Angela Todd



The Face is a Politics

Traditional reconstructions of the eighteenth century have omitted women from the "big" histories that took place primarily in the public sphere. Recent rereadings of those histories have posited uneven development of separate, gendered spheres, dividing cultural events into those "public" and those "private," with women firmly located in the private. Unfolding a specific eighteenth-century cultural practice, however, complicates these separate spheres. Tracing the politics of the eighteenth-century beauty mark, or patch, reveals that women across class boundaries served, in class- and gender-specific ways, to maintain or temporarily stabilize social positions within the public sphere.

Seventeenth- and eighteenth-century cultures of femininity allotted the facial mole or beauty mark enormous beauty and fashion significance. I will use Deleuze and Guattari’s notions of faciality and deterritorialization to argue for a historically specific set of early modern facialities, that eighteenth-century women’s facialities were public, and that anxiety about fluctuating class positions was managed in part on the public face of the woman. In A Thousand Plateaus Deleuze and Guattari theorize "faciality" as a form of subjectivity. The machinations of the social "perform the facialization of the entire body and all its surroundings and objects, and the landscapification of all worlds and milieus" (TP, 181). Faciality is a social production which is not limited to the literal physical face, yet is concerned with making legible the face, the body, the landscape.

The face is a text. "It is not the individuality of the face that counts but the efficacy of the ciphering it makes possible, and in what cases it makes it possible" (TP, 175). Deleuze and Guattari posit faciality as those recognizable social categories on and within which we can decipher or read a "look" manifest on the body or, in this paper, the face.

Faces are not basically individual; they define zones of frequency or probability, delimit a field that neutralizes in advance any expressions or connections unamenable to the appropriate significations. Similarly, the form of subjectivity, whether consciousness or passion, would remain absolutely empty if faces did not form loci of resonance that select the sensed or mental reality and make it conform in advance to a dominant reality. (TP, 168)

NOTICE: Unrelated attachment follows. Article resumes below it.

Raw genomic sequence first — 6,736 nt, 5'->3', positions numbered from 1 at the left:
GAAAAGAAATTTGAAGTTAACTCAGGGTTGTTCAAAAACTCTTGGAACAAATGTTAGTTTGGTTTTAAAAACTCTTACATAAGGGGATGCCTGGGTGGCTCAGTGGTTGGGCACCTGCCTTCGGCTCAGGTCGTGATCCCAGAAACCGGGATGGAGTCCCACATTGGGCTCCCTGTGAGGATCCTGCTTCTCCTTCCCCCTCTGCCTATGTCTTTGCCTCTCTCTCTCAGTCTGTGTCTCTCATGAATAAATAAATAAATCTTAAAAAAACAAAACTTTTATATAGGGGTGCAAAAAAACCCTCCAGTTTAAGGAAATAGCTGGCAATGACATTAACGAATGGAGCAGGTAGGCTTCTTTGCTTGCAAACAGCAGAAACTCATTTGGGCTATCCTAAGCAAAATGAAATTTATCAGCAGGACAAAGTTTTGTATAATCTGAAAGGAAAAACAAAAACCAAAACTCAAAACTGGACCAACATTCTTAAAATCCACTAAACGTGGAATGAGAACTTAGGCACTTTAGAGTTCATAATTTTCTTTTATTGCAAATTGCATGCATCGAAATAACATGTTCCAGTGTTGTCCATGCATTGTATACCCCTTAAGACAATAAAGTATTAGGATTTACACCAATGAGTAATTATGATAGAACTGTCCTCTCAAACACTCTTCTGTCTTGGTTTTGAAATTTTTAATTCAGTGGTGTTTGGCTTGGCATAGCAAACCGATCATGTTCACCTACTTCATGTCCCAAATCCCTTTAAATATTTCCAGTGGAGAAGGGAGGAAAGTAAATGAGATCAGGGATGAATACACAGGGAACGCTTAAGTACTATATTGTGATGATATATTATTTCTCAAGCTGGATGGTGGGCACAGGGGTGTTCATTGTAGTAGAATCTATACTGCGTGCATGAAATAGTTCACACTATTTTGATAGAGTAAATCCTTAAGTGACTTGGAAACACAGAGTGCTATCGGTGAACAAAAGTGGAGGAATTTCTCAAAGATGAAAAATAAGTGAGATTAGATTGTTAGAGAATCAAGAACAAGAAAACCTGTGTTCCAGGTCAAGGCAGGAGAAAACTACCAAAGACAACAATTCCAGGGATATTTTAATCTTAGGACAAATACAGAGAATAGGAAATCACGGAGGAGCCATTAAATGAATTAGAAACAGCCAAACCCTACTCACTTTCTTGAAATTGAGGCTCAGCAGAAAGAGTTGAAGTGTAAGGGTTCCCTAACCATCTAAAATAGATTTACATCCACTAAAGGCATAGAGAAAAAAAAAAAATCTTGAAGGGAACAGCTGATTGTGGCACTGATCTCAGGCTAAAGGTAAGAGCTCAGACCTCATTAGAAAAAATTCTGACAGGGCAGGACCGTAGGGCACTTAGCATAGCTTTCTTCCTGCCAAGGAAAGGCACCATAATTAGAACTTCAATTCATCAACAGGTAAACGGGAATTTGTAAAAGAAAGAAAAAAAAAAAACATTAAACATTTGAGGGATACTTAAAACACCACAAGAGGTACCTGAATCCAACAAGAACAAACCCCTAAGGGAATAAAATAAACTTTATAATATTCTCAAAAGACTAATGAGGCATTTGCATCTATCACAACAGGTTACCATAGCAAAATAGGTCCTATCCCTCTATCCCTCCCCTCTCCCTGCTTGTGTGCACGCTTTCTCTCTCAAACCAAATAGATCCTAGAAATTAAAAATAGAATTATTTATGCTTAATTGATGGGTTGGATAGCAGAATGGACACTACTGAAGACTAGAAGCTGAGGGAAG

Not only, then, is the face subsumable within social categories but faciality is simultaneously constitutive of those very categories. Faciality is that both on which and by which subjectivity is written. The continued appearance of "appropriate" facial types resonates with those categories of faciality and subsumes faces that do not conform to type, so that they are perceived as conforming to types nonetheless. Faces conform to, resonate within, a dominant lexicon of possible subject positions. Camilla Griggers shows how social facialities make individual significations conform in advance: "Is she white or colored? Straight or lesbian? Sane or mad? The face will tell. And if she is something else entirely, the social process of facialization will capture her in one aspect of a categorical binary or its other." Faciality presupposes an exchange, a face and a gazer, and thus takes place in a social, public space.

While Deleuze and Guattari use faciality to name a social identification and subjectification that washes over the entire body and more in the interests of legibility, I want to explore how the literal faces of eighteenth-century women get caught up in facialities that position their bodies. Further, I want to look at how women straddling the public/private dichotomy adapt their practices to make themselves legible—to guide readings of their legible bodies and to promote or prevent misreadings.


(This text is only a selection. For the complete essay please see our journal)